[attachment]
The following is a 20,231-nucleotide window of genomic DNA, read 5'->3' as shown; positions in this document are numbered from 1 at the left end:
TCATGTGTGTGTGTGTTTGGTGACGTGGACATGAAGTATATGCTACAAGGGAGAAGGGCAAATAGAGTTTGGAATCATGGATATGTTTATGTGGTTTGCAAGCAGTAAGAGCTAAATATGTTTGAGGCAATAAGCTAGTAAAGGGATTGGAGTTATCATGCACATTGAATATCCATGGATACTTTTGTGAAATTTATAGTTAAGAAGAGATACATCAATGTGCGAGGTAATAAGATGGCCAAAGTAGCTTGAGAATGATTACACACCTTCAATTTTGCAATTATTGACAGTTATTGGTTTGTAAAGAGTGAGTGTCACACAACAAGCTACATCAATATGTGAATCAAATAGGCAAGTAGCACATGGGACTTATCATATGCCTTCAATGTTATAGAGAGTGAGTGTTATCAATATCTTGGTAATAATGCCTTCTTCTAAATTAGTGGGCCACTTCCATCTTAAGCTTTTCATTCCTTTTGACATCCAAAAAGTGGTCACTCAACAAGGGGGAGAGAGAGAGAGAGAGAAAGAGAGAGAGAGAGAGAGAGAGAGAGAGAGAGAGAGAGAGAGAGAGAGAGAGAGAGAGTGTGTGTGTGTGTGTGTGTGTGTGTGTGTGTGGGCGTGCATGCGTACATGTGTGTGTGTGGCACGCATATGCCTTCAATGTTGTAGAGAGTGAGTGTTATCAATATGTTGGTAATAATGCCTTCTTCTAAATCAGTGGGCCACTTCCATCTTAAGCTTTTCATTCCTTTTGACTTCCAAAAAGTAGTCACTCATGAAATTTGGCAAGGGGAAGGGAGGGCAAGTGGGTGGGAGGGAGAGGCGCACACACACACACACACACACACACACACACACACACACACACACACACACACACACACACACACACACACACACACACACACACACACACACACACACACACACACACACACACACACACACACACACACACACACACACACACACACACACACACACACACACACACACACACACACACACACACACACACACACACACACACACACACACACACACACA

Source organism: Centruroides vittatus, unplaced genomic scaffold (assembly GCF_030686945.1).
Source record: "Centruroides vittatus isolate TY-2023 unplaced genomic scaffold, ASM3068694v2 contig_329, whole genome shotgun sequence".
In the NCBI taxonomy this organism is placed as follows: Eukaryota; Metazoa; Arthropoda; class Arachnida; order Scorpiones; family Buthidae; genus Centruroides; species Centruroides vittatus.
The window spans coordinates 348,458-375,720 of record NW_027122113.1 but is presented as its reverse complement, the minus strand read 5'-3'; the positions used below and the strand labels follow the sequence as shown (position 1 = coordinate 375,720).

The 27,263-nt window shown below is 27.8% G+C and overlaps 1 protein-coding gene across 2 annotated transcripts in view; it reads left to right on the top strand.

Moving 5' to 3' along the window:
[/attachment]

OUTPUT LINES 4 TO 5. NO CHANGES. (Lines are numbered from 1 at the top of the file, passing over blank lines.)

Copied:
Source record: "Centruroides vittatus isolate TY-2023 unplaced genomic scaffold, ASM3068694v2 contig_329, whole genome shotgun sequence".
In the NCBI taxonomy this organism is placed as follows: Eukaryota; Metazoa; Arthropoda; class Arachnida; order Scorpiones; family Buthidae; genus Centruroides; species Centruroides vittatus.